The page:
Opposing sides of the two body halves 2 and 4 are provided with a central, vertically extending, slot 12. Each slot 12 is bridged by a central transversely extending bridging strip 14. A common strap 20 of webbing-like material is threaded along each slot 12 to pass under each bridging strip 14 and so link the upper body half 2 to the lower body 4. Each free end of the strap 20 is folded around a respective wedge 24 (see FIG. 6) and jammed or wedged under a corresponding bridging strip 14 in the lower body half 4. This thus locks each free end of the strap in the respective channel 14 in the lower body half. The upper body half 2 is held capative to the lower body half 4 because the web 20 passes under the bridging strip 14 in respective channels of the upper body half. The strap 20 being of considerable length allows upper body half to have a fair amount of freedom of movement so that the upper body half can be moved from a position in which it is locked on top of the lower body half 4 (see FIGS. 7 and 9) to a position in which it lies to one side of the lower body half on the same surface on which the lower body half is resting.
The strap 20 acts not only to guide the upper body half into locking engagement with the lower body half but also as a carrying strap.
In operation each pair of cooperating pockets in the two body halves accommodates a respective drinks can. Because little or no space is left between the can and the pocket wall very little air can come into contact with the can and so condensation is kept to a minimum. Each can is completely surrounded by its own insulation and so its temperature will be held steady for longer. Where the carrier is required to hold some cans at room temperature and the other can at a colder or hotter temperature this can be done without a significant transfer of heat between the cans.
When the upper body half is lifted off the lower body half, the lower body half acts as a stable tray for the cans. This is particularly useful in a moving environment such as on the seat of a car or in an outdoor situation where the level of the ground is uneven--e.g. on a beach. When one can is being consumed the weight of the remaining cans will act as ballast to keep the tray steady and this will reduce the chance of the open can from falling over once it is returned to the tray.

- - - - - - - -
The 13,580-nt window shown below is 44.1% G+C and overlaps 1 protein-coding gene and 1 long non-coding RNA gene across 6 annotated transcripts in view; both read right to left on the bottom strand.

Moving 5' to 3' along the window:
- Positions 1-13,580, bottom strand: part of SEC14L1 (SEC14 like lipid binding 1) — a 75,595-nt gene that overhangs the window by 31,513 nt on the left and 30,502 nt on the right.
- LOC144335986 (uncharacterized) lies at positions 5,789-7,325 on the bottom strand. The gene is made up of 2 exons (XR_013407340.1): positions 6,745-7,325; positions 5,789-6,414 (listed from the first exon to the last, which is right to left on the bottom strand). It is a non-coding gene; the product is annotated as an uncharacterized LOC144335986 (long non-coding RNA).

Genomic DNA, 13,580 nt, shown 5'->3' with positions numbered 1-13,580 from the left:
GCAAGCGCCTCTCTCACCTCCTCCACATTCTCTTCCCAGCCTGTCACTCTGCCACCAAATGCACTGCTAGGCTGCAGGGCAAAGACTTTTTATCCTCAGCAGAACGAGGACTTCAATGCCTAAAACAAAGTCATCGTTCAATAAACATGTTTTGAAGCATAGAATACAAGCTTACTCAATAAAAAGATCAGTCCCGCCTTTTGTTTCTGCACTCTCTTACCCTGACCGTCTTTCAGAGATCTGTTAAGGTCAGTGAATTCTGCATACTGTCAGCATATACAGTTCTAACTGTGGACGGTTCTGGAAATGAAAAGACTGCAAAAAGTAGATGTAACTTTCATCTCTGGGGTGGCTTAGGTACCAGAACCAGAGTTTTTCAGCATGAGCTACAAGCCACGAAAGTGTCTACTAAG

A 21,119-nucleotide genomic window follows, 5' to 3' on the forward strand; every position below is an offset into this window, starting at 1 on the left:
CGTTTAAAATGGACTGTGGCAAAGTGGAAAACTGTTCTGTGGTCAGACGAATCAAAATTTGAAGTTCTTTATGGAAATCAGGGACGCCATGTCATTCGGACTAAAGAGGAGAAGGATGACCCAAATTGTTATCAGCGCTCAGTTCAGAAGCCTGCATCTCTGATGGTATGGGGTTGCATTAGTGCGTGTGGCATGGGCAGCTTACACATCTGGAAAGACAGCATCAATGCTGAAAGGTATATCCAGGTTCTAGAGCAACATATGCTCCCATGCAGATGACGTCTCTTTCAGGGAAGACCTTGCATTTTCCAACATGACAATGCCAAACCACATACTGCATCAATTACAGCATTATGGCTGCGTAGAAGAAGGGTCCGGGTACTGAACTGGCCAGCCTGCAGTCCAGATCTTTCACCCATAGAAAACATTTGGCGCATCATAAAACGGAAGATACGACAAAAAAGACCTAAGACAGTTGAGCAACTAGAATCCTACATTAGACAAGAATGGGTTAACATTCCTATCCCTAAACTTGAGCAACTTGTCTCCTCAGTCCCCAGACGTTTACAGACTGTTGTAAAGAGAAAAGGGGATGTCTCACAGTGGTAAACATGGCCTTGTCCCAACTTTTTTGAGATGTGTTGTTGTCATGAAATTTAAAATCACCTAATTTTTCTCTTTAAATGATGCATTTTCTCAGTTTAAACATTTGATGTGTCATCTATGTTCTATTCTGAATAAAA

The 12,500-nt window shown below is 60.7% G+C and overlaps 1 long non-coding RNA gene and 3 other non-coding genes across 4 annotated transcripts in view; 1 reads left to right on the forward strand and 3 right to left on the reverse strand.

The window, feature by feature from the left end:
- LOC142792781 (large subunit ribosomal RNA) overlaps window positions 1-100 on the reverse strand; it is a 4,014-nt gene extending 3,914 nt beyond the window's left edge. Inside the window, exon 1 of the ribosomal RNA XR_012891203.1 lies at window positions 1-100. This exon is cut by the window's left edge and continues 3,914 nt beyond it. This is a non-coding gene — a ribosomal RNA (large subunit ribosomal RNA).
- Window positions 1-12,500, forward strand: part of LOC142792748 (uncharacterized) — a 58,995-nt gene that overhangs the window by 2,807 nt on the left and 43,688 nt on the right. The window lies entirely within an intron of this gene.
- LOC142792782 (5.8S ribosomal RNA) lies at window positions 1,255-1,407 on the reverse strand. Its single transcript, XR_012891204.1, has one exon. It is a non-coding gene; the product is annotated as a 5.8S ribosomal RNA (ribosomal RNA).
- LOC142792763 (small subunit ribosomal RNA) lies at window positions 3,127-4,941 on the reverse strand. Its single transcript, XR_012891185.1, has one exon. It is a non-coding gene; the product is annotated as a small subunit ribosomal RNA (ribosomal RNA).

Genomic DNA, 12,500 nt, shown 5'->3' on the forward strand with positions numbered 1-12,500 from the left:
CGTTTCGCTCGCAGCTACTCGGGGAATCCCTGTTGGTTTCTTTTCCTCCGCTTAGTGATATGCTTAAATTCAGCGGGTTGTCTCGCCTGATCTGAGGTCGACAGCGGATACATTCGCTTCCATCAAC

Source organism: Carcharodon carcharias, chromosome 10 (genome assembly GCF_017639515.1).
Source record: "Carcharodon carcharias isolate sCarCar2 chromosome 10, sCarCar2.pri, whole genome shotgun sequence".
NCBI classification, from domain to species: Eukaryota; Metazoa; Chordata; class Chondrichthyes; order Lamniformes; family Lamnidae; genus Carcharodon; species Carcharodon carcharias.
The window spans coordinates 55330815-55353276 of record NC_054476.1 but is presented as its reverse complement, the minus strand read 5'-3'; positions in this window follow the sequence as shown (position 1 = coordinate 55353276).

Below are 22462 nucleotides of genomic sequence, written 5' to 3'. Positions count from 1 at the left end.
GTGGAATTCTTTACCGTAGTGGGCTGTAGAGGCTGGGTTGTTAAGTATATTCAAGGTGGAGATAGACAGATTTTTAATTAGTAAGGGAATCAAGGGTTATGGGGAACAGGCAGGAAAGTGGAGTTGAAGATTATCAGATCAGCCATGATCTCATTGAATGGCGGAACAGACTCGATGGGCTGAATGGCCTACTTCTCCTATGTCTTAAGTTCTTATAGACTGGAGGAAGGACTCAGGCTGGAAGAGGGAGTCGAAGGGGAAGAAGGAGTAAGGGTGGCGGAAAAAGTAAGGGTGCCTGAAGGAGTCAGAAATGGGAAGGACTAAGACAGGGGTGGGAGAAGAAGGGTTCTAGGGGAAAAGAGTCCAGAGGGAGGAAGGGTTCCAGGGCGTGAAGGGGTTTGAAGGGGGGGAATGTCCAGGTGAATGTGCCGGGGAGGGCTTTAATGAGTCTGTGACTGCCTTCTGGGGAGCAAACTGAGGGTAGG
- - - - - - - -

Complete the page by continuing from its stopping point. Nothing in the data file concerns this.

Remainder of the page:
The easy manner in which the strap 20 can be released and recoupled enables the carrier to be readily converted for carrying in an inverted mode.
Where the carrier is required to carry contents other than cans each body half may be provided with a mixture of cylidrical and rectangular pockets.
In the carrier shown in FIG. 10 the two cylindrical pockets in the last column are replaced with a short rectangular pocket 30.
In the carrier shown in FIG. 11 the three cylindrical pockets in the second row are replaced with an elongate rectangular pocket 32.
It will be appreciated that other adaptations are also possible.
In the embodiment of FIG. 1 the carrier can be made as a disposable or throw-away carrier, for example in special promotion form for selling beer and other beverages in six packs for example.
In the embodiment shown in FIG. 12 the arrangement is similar to that of FIG. 10 except that instead of the short rectangular pocket replacing the cylindrical pockets of the last column it replaces the cylindrical pockets of the middle column.
Also the locating means is different. As can be seen the mating surface of each half is provided with a peripherally extending rib 30 around one half portion of its mating face and peripherally extending channel 32 around the other half portion of its face.
The channel 32 and the rib 30 are of complementary cross-section (see FIG. 12A). Both halves 2 and 4 are identical so that when the mating faces of the two halves 2 and 4 are brought into engagement, the rib 32 on one half engages the channel 30 on the other half and vice versa.
As can be seen from all the embodiments the two halves are identical in each case which makes for easy manufacture--the same tool can be used to manufacture both halves, and easy replacement--only one replacement part is needed not two.
It will of course be realized that various modifications can be made in the design and operation of the present invention without departing from the spirit thereof. Thus, while the principal preferred construction and mode of operation of the invention have been explained in what is now considered to represent its best embodiments, which have been illustrated and described, it should be understood that within the scope of the appended claims, the invention may be practiced otherwise than as specifically illustrated and described.
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|U.S. Classification||224/148.3, 220/902, 220/754, 220/4.24, 206/428, 220/526, 224/612, 224/614, 224/148.7|
|International Classification||B65D81/38, A45C11/20|
|Cooperative Classification||Y10S220/902, B65D81/3827, A45C11/20|
|European Classification||B65D81/38C1, A45C11/20|
|Jul 2, 1996||REMI||Maintenance fee reminder mailed|
|Nov 24, 1996||LAPS||Lapse for failure to pay maintenance fees|
|Feb 4, 1997||FP||Expired due to failure to pay maintenance fee|
Effective date: 19961127